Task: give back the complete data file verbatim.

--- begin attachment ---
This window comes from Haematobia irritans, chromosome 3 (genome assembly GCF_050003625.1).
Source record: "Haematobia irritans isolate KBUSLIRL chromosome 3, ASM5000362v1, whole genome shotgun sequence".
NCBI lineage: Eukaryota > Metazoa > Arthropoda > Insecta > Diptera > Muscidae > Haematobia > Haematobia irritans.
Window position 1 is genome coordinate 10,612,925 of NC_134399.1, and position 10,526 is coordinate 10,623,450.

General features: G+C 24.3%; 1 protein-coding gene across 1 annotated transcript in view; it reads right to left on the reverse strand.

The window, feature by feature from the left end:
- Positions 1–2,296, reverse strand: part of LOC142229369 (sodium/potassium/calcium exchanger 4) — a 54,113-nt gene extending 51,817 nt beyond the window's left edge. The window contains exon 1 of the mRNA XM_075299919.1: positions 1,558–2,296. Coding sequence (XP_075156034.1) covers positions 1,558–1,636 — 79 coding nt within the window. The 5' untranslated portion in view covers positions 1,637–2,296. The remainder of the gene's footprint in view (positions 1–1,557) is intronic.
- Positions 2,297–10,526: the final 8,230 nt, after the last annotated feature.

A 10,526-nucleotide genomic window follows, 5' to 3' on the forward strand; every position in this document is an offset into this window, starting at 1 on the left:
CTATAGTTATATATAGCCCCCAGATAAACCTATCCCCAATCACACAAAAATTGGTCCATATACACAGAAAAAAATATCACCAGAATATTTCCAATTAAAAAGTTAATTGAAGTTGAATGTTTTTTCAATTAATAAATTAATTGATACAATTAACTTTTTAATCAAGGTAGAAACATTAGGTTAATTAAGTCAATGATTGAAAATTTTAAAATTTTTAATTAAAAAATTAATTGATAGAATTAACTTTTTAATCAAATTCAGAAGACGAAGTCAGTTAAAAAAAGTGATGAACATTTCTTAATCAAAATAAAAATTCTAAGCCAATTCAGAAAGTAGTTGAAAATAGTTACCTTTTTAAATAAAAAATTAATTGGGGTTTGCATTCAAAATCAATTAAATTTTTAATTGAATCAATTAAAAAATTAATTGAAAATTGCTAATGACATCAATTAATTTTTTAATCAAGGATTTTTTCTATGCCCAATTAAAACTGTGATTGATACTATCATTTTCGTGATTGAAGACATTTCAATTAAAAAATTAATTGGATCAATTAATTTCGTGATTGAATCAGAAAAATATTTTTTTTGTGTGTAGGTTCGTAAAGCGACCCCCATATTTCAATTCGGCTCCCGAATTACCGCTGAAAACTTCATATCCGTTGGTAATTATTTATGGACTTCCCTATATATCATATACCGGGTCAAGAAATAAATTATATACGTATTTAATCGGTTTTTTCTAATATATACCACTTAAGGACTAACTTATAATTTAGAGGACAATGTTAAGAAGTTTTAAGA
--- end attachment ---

This window comes from Haematobia irritans, chromosome 3 (genome assembly GCF_050003625.1).
Source record: "Haematobia irritans isolate KBUSLIRL chromosome 3, ASM5000362v1, whole genome shotgun sequence".
NCBI lineage: Eukaryota > Metazoa > Arthropoda > Insecta > Diptera > Muscidae > Haematobia > Haematobia irritans.
Window position 1 is genome coordinate 10,612,925 of NC_134399.1, and position 10,526 is coordinate 10,623,450.

General features: G+C 24.3%; 1 protein-coding gene across 1 annotated transcript in view; it reads right to left on the reverse strand.

The window, feature by feature from the left end:
- Positions 1–2,296, reverse strand: part of LOC142229369 (sodium/potassium/calcium exchanger 4) — a 54,113-nt gene extending 51,817 nt beyond the window's left edge. The window contains exon 1 of the mRNA XM_075299919.1: positions 1,558–2,296. Coding sequence (XP_075156034.1) covers positions 1,558–1,636 — 79 coding nt within the window. The 5' untranslated portion in view covers positions 1,637–2,296. The remainder of the gene's footprint in view (positions 1–1,557) is intronic.
- Positions 2,297–10,526: the final 8,230 nt, after the last annotated feature.

A 10,526-nucleotide genomic window follows, 5' to 3' on the forward strand; every position in this document is an offset into this window, starting at 1 on the left:
CTATAGTTATATATAGCCCCCAGATAAACCTATCCCCAATCACACAAAAATTGGTCCATATACACAGAAAAAAATATCACCAGAATATTTCCAATTAAAAAGTTAATTGAAGTTGAATGTTTTTTCAATTAATAAATTAATTGATACAATTAACTTTTTAATCAAGGTAGAAACATTAGGTTAATTAAGTCAATGATTGAAAATTTTAAAATTTTTAATTAAAAAATTAATTGATAGAATTAACTTTTTAATCAAATTCAGAAGACGAAGTCAGTTAAAAAAAGTGATGAACATTTCTTAATCAAAATAAAAATTCTAAGCCAATTCAGAAAGTAGTTGAAAATAGTTACCTTTTTAAATAAAAAATTAATTGGGGTTTGCATTCAAAATCAATTAAATTTTTAATTGAATCAATTAAAAAATTAATTGAAAATTGCTAATGACATCAATTAATTTTTTAATCAAGGATTTTTTCTATGCCCAATTAAAACTGTGATTGATACTATCATTTTCGTGATTGAAGACATTTCAATTAAAAAATTAATTGGATCAATTAATTTCGTGATTGAATCAGAAAAATATTTTTTTTGTGTGTAGGTTCGTAAAGCGACCCCCATATTTCAATTCGGCTCCCGAATTACCGCTGAAAACTTCATATCCGTTGGTAATTATTTATGGACTTCCCTATATATCATATACCGGGTCAAGAAATAAATTATATACGTATTTAATCGGTTTTTTCTAATATATACCACTTAAGGACTAACTTATAATTTAGAGGACAATGTTAAGAAGTTTTAAGA